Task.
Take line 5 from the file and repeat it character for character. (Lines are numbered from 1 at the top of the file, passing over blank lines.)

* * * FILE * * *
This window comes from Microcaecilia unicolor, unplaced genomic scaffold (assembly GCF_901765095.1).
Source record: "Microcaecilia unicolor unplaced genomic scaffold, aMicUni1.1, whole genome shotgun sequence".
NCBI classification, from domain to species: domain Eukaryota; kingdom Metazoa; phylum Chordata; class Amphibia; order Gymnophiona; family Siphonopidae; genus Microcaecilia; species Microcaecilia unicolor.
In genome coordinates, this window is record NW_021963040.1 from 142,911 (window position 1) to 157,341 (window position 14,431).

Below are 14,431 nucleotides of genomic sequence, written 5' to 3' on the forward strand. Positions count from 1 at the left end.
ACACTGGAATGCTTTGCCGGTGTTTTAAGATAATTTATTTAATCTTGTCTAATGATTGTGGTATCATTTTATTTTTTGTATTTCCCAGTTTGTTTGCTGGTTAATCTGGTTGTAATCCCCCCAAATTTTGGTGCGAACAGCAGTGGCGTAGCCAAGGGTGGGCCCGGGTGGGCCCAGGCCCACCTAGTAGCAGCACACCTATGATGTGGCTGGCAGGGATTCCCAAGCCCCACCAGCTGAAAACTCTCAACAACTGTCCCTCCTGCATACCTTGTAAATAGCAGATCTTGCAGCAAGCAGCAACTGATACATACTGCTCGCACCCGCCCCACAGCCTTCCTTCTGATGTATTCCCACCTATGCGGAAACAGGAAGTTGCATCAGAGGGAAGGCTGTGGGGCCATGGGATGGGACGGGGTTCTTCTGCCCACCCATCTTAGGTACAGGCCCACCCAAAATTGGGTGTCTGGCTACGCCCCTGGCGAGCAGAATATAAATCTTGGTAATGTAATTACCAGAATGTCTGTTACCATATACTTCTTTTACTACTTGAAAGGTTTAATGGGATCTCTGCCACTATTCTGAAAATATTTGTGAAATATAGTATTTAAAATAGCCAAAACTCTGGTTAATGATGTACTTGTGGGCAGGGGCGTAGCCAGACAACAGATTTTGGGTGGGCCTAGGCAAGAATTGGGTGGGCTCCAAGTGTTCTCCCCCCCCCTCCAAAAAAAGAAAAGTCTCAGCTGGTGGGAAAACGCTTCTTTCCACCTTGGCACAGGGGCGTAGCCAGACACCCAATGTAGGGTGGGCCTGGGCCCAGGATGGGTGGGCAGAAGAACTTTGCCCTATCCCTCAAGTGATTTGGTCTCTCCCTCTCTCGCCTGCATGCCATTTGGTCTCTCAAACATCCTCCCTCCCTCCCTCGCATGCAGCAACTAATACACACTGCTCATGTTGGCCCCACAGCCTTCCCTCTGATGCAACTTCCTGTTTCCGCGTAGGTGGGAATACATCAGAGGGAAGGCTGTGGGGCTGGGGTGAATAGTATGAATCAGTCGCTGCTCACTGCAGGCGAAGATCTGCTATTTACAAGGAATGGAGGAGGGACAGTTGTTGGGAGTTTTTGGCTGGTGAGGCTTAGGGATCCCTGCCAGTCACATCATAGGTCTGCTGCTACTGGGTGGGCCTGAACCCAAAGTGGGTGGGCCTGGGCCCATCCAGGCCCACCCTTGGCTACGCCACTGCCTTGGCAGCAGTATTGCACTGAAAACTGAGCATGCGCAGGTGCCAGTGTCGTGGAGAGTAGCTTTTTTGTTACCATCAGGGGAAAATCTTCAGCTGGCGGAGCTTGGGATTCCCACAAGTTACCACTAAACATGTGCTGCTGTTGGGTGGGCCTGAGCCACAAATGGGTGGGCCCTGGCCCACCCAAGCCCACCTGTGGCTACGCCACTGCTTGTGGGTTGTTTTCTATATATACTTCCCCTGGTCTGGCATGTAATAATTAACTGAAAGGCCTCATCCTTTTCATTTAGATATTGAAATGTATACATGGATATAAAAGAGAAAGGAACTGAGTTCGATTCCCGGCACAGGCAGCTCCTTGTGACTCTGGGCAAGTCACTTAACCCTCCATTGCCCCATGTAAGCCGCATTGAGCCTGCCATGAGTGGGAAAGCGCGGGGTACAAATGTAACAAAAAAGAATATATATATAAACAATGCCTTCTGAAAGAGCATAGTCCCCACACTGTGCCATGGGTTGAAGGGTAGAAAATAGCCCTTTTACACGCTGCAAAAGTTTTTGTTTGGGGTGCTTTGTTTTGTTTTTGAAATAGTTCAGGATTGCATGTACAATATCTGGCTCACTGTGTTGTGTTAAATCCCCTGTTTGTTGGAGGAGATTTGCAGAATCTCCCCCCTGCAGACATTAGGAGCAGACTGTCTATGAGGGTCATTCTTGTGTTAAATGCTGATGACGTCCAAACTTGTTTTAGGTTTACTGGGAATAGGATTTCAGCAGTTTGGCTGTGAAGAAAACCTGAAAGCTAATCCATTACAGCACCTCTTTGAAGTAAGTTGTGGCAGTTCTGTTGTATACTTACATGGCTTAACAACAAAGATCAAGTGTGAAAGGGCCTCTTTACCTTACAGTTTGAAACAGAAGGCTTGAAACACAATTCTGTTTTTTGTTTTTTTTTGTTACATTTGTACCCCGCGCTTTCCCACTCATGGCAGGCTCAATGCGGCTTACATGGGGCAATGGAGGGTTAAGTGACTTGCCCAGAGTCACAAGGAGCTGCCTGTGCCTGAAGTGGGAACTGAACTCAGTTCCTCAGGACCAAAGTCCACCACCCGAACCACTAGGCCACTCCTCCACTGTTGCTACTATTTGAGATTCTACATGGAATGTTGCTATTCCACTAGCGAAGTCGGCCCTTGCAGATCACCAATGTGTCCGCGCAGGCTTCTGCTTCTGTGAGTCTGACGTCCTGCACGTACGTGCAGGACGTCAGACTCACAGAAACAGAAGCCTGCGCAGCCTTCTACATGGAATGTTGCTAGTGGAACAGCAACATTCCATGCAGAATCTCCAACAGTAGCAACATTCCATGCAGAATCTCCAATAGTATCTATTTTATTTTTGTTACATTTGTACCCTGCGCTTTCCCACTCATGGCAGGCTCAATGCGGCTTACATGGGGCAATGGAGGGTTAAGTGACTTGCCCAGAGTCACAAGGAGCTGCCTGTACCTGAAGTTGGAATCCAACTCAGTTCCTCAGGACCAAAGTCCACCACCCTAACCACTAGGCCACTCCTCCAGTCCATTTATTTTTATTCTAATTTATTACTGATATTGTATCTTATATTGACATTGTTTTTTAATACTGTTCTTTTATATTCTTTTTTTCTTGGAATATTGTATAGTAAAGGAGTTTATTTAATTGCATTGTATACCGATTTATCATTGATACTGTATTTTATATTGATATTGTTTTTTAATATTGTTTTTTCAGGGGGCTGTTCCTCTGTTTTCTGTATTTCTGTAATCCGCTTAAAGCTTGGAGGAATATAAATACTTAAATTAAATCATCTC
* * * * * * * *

Below are 14,431 nucleotides of genomic sequence, written 5' to 3' on the forward strand. Positions count from 1 at the left end.